8 March marks the annual commemoration of the United Nations International Women’s Day, the theme of which is equality for women means progress for all. Palestinian women are, along with the rest of the Palestinian population, living under occupation and are consequently denied basic human rights on a daily basis, including by being subjected to ill-treatment and intimidation by Israel. On the other hand, Palestinian women are also regularly deprived of their fundamental rights by the Palestinian Authority and within Palestinian society itself.
Al-Haq is concerned by the increasing number of incidents of violence against women, including acts of femicide, taking place within the Occupied Palestinian Territory (OPT). An updated draft of the Palestinian Penal Code, which was formulated with strong Palestinian civil society involvement, provides increased protection to women and is more in line with international legal standards. The draft was submitted to the Palestinian Presidential Office in 2011 but has not yet been ratified. As such, the existing Penal Code continues to be applied despite its discriminatory nature, which undermines women’s rights and their role in society. Moreover, the current Penal Code does not include provisions that criminalise sexual harassment neither does it provide equal protection for women in cases such as domestic violence and femicide. Hence, there is an urgent need for the Presidential Office to ratify the updated Penal Code.
The phenomena of violence against women, including femicide, within Palestinian society requires that the Palestinian Authority set clear and effective legislation, policies and programs to prevent and deter such incidents. A key starting point would require the ratification of the 2011 draft Penal Code as it would bring Palestinian legislation in line with international human rights law treaties and would guarantee women’s rights as well as the rights of the rest of the population.
Al-Haq calls upon the Palestinian Authority to effectively promote women’s active participation in social and political life in the OPT. Female empowerment should include involvement in political, social, and economic life, as well as decision making processes. In addition, there must be proper representation of women during elections, which would require amendments of electoral laws and policies. A clear plan that aims at “distilling” gender-based discrimination from Palestinian legislation is also required. Women’s rights must be further incorporated into public policy through the adoption of concrete measures to combat the oppression of women in the private and public spheres and to promote gender equality throughout society.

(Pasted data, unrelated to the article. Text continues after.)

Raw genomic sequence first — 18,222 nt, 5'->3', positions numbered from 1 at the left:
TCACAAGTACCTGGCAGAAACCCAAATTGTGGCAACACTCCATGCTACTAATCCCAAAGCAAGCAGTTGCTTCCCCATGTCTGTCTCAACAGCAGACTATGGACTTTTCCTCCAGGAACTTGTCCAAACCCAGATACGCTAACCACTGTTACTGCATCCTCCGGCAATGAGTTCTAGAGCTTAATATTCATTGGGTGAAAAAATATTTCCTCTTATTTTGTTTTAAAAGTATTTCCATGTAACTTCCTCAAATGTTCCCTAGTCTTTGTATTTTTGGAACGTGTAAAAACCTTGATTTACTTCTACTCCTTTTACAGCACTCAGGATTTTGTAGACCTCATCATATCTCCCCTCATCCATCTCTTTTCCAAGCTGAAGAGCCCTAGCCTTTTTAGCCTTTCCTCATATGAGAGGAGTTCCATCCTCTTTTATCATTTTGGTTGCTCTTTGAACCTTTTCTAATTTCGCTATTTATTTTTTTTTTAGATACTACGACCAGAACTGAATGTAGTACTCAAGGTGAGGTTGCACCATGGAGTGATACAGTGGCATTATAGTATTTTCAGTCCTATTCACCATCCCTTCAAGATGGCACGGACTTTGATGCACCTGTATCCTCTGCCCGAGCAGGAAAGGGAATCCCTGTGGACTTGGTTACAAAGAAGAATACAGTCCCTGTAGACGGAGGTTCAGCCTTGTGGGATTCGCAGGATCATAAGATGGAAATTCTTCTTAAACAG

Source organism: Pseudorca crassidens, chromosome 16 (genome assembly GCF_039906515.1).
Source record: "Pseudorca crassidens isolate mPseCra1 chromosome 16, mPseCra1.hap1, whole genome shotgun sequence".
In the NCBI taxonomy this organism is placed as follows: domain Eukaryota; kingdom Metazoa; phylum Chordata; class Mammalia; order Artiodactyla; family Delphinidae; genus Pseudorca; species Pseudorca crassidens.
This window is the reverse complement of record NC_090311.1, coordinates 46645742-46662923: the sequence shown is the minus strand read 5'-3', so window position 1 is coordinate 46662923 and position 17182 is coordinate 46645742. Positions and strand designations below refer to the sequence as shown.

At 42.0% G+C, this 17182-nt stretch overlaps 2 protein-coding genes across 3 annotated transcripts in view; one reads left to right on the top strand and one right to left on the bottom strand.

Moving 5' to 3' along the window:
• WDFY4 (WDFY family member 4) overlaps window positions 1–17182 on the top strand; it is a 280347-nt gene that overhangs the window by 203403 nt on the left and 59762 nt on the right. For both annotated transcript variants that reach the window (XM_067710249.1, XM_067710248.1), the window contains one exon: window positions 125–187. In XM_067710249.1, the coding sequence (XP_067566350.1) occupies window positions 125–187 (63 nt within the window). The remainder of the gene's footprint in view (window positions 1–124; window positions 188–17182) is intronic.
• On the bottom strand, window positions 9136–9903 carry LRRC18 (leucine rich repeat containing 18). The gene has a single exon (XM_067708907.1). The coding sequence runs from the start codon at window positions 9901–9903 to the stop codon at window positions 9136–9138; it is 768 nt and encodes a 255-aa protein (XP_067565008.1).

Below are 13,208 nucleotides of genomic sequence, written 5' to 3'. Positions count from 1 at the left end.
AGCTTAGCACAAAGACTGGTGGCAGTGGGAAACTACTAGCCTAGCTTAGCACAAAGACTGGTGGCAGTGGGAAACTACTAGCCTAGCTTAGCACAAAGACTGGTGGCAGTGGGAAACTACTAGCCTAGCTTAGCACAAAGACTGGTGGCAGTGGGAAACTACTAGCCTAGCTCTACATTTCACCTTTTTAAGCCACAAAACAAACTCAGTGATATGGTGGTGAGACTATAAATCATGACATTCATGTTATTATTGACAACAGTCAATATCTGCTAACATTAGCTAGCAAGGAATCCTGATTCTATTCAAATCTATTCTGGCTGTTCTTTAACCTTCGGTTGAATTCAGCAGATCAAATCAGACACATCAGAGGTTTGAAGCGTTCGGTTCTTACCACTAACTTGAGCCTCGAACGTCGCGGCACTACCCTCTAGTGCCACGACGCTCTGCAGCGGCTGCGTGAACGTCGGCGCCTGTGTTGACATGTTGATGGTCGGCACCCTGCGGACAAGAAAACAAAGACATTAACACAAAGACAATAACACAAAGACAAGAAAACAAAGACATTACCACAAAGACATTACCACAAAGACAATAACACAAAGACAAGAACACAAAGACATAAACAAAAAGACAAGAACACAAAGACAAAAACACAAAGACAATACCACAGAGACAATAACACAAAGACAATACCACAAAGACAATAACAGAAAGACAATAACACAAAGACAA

Furthermore, a new Personal Status Law is required in Palestine, one that is based on the Convention on the Elimination of Discrimination against Women (CEDAW) and that ensures women’s rights. In 2009, a Presidential Decree was issued welcoming CEDAW, yet ratification has so far not been forthcoming. Al-Haq urges the Palestinian Authority to officially ratify CEDAW. Such a move would not only be a step towards ensuring women’s rights but also towards ratifying other international covenants that would serve the Palestinian population and the realisation of their rights.
Al-Haq further urges the Palestinian Authority to exert increased efforts to implement United Nations resolutions calling for increased representation of women in mechanisms of conflict resolution. This would include Security Council resolution 1325.